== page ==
Moreover, Kathmandu’s Lincoln School, in the early eighties, had a reading culture. There was no internet, we had three early Apple computers which didn’t do much beyond emit bright green letters that would burn themselves into your retinas and respond to simple Basic commands, so gaming was limited to those few, those happy few, who had Ataris with space invaders on it. A rare few, usually the Yankees, had VCRs and a limited supply of movies, which more or less explains my proud claims to have seen Star Wars: A New Hope over 30 times and Raiders of the Lost Ark at least two dozen times. We had a small school library at Lincoln School which was well visited. Being kids, we loved serials, and would know –or inquire- when the next part would come out. When these new additions to the series would reach Kathmandu at last, they would spend a few precious days sitting on a special shelf for new arrivals. In the breaks we would troop into the library, just to watch the new books in their unblemished shiny jackets. If the librarian wasn’t watching we’d try and get hold of them, just to smell that crisp clean smell of a brand new book. After that it was a waiting game, waiting till your turn came, because there were waiting lists for new books, kids would sign up months in advance, the lists were long and by the time your name came up you’d visit the library daily in the hope that the previous borrower had returned the book a day or two early. This waiting game reached something akin to hysteria whenever a new edition of one of Lloyd Alexander's Chronicles of Prydain was due. Taran the pig-herder had a big impact on us in the early eighties and I must confess I like to wander and wonder with him still. As for Princess Eilonwy, well *deep sigh*.
THE LAST UFFISH THOUGHTS FOR THIS WEEK
A bit of a pattern there, with kids liking serials and whatnot, isn’t there? Yup, busted. Sure, I read the Famous Five and the Hardy Boys and such. But not in phases that focused exclusively on one or the other. I happily swapped a Famous Five for James Clavell’s Shogun (I was eleven, my mother was summoned to school by a worried teacher), then to an Asterix or two, to a Hardy Boys, to Leon Uris’ Exodus, to a TinTin and then any Judy Blume, Astrid Lindgren, Roald Dahl, Thea Beckman or Tonke Dragt, to be followed by Donald Duck and the Old Testament. We didn’t keep track in literature portfolios like the kids in Dutch secondary education do today, which is probably a good thing, I think I’d be forced into therapy if anyone ever tried to make sense of my reading choices. In the end, I read them because they had letters and words in them. I don’t read books really, I devour them. I can feel physical pangs of mental hunger for reading material. If you’re still with me at this stage of this entry, you probably recognize a great deal of all this and know what those pangs feel like.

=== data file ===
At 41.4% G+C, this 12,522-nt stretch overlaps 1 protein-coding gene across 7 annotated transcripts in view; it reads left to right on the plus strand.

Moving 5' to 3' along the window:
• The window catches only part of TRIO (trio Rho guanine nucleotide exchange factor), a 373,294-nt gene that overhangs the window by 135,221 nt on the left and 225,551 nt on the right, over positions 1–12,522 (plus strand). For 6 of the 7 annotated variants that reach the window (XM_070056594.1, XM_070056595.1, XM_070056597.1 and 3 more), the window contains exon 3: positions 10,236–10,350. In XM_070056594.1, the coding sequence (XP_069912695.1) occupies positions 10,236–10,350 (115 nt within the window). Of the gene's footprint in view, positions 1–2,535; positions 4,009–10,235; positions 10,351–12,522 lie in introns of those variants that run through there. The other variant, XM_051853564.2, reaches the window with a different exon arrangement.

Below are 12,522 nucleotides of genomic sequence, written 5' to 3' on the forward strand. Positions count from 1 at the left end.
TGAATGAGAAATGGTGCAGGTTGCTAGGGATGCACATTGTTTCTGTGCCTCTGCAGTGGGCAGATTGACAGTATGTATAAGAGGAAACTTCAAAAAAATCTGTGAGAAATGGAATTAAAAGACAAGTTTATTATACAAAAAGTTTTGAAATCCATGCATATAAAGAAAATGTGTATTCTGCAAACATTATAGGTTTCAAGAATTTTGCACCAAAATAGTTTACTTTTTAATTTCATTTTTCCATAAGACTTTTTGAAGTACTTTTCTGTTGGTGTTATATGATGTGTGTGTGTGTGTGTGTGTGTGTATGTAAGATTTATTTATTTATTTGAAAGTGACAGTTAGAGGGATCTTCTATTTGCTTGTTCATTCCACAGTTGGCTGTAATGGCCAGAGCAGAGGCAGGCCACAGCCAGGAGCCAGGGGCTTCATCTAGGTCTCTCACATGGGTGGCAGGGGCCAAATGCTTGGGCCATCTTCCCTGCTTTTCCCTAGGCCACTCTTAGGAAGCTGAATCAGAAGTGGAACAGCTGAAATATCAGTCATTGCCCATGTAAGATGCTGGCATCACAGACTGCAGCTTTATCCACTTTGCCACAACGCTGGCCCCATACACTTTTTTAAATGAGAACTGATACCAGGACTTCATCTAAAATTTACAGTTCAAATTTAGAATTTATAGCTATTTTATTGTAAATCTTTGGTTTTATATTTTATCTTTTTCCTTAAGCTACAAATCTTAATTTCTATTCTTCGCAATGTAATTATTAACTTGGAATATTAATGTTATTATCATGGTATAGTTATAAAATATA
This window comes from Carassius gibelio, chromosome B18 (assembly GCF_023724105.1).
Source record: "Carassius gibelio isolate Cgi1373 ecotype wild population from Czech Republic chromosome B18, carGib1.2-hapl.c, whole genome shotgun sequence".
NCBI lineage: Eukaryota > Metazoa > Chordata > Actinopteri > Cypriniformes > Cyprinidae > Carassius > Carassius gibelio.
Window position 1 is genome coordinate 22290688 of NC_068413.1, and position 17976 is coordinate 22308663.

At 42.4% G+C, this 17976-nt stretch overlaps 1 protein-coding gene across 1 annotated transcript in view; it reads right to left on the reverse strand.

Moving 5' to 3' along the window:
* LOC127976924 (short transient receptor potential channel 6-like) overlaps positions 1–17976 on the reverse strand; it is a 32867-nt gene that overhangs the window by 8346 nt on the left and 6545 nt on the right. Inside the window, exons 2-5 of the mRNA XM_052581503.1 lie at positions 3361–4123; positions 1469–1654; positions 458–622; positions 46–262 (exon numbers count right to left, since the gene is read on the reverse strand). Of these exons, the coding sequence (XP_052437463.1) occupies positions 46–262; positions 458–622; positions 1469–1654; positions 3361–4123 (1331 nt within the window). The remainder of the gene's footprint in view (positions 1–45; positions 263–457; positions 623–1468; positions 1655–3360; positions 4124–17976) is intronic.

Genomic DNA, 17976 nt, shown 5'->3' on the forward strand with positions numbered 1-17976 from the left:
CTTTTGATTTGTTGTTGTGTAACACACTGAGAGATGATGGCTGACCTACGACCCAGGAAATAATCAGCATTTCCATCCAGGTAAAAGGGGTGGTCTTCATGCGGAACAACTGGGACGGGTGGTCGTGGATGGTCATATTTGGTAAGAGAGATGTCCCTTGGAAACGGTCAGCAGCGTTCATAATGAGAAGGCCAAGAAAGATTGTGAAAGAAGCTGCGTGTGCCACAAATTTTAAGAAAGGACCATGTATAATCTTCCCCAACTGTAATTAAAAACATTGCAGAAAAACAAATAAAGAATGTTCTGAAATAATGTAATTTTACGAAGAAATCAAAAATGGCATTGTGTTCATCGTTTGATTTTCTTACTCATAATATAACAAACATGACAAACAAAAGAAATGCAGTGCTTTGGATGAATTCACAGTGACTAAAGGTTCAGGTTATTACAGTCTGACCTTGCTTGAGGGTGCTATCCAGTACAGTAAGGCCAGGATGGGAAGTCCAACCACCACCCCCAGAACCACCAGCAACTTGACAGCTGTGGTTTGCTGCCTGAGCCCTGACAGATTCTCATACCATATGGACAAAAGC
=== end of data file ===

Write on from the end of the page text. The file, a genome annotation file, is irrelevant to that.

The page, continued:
Come to think of it, there’s also a pattern in stories that appealed in particular, which I now recognize as archetypal appeal. There’s a story from Dutch primary school, author and title long forgotten, but the essence of the magic it contained for me was a mysterious door in the wall of a back garden, and a mystical wood behind it which was either magical or made so by the visits made by the kids. Similarly a story that held great appeal was Zilpha Keatley Snyder's The Egypt Game, in which kids turn a city shed into an Ancient Egyptian temple. Bridge to Terabithia falls into this category as well (one of my annual reads), as does that wondrous wardrobe in the Narnia series and of course, Alice in Wonderland.
I was delighted to see Alice on the reading list by the way. In a way, it feels like cheating, I should really focus on something I have never read before and expand my literary horizon, definitely no punishment and something I was genuinely looking forward to in this course. However, ignoring Alice is a sin that would be on a par with the worst of the mortal sins: She is, after all, one of my oldest friends.
More on Alice then, but not till the first proper reading diary entry. I shall use the second installment of this diatribe to discuss something else which is part of the mix of reading and growing up: Sex. Yup, surrounded by embarassed adults and ignorant contemporaries who make it up as they go along in order to appear experienced, literature is one way of discovering sex and sexuality. If and when you can get your hands on the offending passages of course, because, as we will find out, there are forces of protective guardians who will go to great lengths to keep sex all to themselves.
Till then: Shut up and go away. I’m reading.
(Mandatory Soundtrack: http://www.youtube.com/watch?v=BuRuwR2JSXI)